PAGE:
An investigation into the racially charged Miami Dolphins bullying scandal detailed widespread harassment in the team’s locker room that extended beyond the two players at the center of the probe.
The NFL-ordered report stated there was a “pattern of harassment” committed by at least three players and extended to two linemen and an assistant trainer, all targets of vicious taunts and racist insults.
Lawyer Ted Wells released the report Friday, saying guard John Jerry and center Mike Pouncey followed Richie Incognito’s lead in harassing Jonathan Martin, who left the team in October. They threatened to rape his sister, called him a long list of slurs and bullied him for not being “black enough.”
In a statement emailed by a league spokesman, the NFL did not make any mention of possible punishment stemming from the case. The league only confirmed it had received the report and said it appreciated the Dolphins’ cooperation with the investigation. Wells said he does not intend to comment further.
Martin is biracial, Incognito is white, and Jerry and Pouncey are black.
Martin’s agent Kenneth Zuckerman said his client feels “vindicated” by the report.
“He feels a great sense of relief,” Zuckerman told The Associated Press. “Jonathan Martin is a great man and he’s only shown me that he is very honest since the day I met him. He loves football and is eager to get back on the field, regardless of what team he plays for.”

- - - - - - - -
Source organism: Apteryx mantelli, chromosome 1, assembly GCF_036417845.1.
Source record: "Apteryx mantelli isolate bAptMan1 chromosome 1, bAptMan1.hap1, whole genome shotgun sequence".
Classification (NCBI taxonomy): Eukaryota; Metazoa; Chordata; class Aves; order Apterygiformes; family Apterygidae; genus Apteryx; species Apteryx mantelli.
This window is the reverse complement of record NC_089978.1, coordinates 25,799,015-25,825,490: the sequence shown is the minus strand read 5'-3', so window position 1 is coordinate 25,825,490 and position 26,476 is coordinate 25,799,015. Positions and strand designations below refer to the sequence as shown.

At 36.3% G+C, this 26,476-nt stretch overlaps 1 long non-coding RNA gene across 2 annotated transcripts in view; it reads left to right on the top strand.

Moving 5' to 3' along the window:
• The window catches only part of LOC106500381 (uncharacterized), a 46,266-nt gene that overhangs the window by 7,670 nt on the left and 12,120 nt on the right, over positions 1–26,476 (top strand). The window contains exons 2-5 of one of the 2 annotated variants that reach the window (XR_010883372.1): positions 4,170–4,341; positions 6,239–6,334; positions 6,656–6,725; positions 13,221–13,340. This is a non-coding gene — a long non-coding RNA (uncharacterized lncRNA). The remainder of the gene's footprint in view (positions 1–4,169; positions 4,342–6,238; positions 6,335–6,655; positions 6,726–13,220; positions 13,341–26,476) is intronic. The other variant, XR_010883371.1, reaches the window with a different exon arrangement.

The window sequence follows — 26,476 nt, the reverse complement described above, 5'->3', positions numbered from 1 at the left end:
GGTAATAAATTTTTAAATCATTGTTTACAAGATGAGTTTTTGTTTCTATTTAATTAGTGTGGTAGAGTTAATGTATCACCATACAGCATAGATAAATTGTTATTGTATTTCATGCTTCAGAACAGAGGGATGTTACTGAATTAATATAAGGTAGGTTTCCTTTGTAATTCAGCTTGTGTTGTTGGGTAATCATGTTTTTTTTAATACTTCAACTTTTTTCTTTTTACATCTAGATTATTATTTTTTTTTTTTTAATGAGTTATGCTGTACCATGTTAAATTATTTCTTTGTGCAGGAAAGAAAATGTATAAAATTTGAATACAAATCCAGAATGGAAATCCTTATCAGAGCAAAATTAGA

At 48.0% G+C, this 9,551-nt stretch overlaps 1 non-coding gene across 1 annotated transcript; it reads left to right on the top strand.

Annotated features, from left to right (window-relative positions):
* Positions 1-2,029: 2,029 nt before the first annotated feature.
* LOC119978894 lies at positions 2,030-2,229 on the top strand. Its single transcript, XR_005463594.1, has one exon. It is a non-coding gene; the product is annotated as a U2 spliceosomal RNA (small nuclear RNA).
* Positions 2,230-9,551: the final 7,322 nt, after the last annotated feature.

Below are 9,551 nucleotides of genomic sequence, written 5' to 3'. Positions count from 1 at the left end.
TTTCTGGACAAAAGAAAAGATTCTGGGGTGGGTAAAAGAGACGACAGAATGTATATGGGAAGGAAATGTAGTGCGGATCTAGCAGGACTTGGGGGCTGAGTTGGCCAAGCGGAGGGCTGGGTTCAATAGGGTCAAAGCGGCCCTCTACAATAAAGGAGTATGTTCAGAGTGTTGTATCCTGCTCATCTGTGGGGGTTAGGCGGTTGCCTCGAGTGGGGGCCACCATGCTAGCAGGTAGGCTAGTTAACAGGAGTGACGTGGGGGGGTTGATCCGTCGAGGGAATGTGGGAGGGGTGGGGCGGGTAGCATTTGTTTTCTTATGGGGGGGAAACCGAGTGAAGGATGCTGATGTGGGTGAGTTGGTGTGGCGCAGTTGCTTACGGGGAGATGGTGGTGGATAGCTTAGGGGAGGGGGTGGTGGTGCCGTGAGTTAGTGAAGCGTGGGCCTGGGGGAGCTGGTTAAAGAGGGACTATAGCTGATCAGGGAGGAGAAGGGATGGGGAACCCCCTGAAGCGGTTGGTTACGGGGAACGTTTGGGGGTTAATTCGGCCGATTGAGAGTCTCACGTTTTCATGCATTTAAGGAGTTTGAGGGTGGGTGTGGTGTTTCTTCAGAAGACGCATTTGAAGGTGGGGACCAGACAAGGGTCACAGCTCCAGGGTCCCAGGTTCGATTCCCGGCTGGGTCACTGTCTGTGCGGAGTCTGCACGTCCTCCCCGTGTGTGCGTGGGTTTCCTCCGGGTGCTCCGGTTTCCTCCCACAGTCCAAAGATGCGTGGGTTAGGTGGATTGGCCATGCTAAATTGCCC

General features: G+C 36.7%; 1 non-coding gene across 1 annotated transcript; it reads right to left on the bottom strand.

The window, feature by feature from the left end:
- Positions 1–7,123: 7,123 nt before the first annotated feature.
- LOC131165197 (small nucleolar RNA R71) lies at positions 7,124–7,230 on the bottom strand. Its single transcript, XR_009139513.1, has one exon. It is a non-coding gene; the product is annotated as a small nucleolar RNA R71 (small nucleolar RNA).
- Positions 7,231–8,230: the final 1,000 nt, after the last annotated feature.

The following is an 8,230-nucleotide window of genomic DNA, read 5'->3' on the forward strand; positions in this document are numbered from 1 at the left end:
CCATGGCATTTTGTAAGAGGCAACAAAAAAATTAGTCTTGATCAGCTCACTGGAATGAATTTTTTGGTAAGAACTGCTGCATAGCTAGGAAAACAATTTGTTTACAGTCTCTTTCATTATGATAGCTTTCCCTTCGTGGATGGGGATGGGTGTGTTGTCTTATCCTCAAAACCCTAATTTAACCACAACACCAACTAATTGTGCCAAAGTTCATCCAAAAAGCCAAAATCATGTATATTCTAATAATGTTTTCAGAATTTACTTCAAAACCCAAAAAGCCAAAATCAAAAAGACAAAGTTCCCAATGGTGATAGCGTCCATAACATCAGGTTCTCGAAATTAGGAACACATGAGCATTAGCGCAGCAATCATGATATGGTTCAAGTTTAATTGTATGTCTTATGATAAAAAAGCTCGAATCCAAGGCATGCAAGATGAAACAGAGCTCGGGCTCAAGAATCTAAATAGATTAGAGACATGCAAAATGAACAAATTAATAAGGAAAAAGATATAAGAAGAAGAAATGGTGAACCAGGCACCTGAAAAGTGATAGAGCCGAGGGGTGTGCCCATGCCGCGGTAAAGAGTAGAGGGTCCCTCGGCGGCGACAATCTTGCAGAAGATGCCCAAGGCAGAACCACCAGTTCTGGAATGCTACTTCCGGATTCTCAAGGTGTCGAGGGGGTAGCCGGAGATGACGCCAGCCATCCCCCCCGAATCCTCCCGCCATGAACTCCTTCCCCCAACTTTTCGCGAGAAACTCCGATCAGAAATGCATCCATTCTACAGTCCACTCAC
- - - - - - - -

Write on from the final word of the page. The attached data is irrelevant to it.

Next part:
Incognito’s attorney Mark Schamel released a statement calling Wells’ report “replete with errors” and said that Martin “was never bullied by Richie Incognito or any member of the Dolphins’ offensive line.”
Martin, who has two years left on his contract with the Dolphins, declined interview requests.
Incognito was suspended in November, but Pouncey and Jerry remained starters throughout the season.
The report mentioned another offensive lineman and an assistant trainer who also routinely came under attack from the trio. Neither was identified in the report.
Ex-safety Sharper charged in rape case
LOS ANGELES — Prosecutors charged former NFL safety Darren Sharper on Friday with raping and drugging two women in California and disclosed he is under investigation in connection with five more drug-related rapes in three other states.
Sharper briefly appeared in Los Angeles Superior Court, where his arraignment was postponed until Feb. 20 at the request of his lawyers. They issued a statement saying he would be exonerated.
Prosecutors then filed a motion to increase Sharper’s bail to $10 million and outlined details of investigations involving him in Las Vegas, Tempe, Ariz., and New Orleans.
Sharper has not been charged in the other jurisdictions.
In the bail motion, Los Angeles County Investigator John Maccharella described a pattern in which the former football star met women at clubs or parties and lured them to a hotel room, where they were allegedly drugged and raped.
The motion says the incidents happened in the past five months, with two occurring within a day in Los Angeles and Las Vegas.
Sharper, 38, played in the NFL from 1997 to 2010, mostly with the Packers. He was selected All-Pro six times and chosen for the Pro Bowl five times. He played in two Super Bowls, one with the Packers as a rookie and a second with the Saints.
Goodell made $44.2 million in 2012
NEW YORK — Commissioner Roger Goodell made $44.2 million in 2012, according to tax returns the league has submitted.
Goodell earned $35.1 million in salary, bonus and pension compensation. Based on IRS reporting guidelines, his total 2012 compensation includes a $5 million incentive payment and a $4.1 million pension payment from the 2011 lockout year that was paid in 2012.
The league’s revenues have approached $10 billion and its TV ratings dominate all other programming.
By wire sources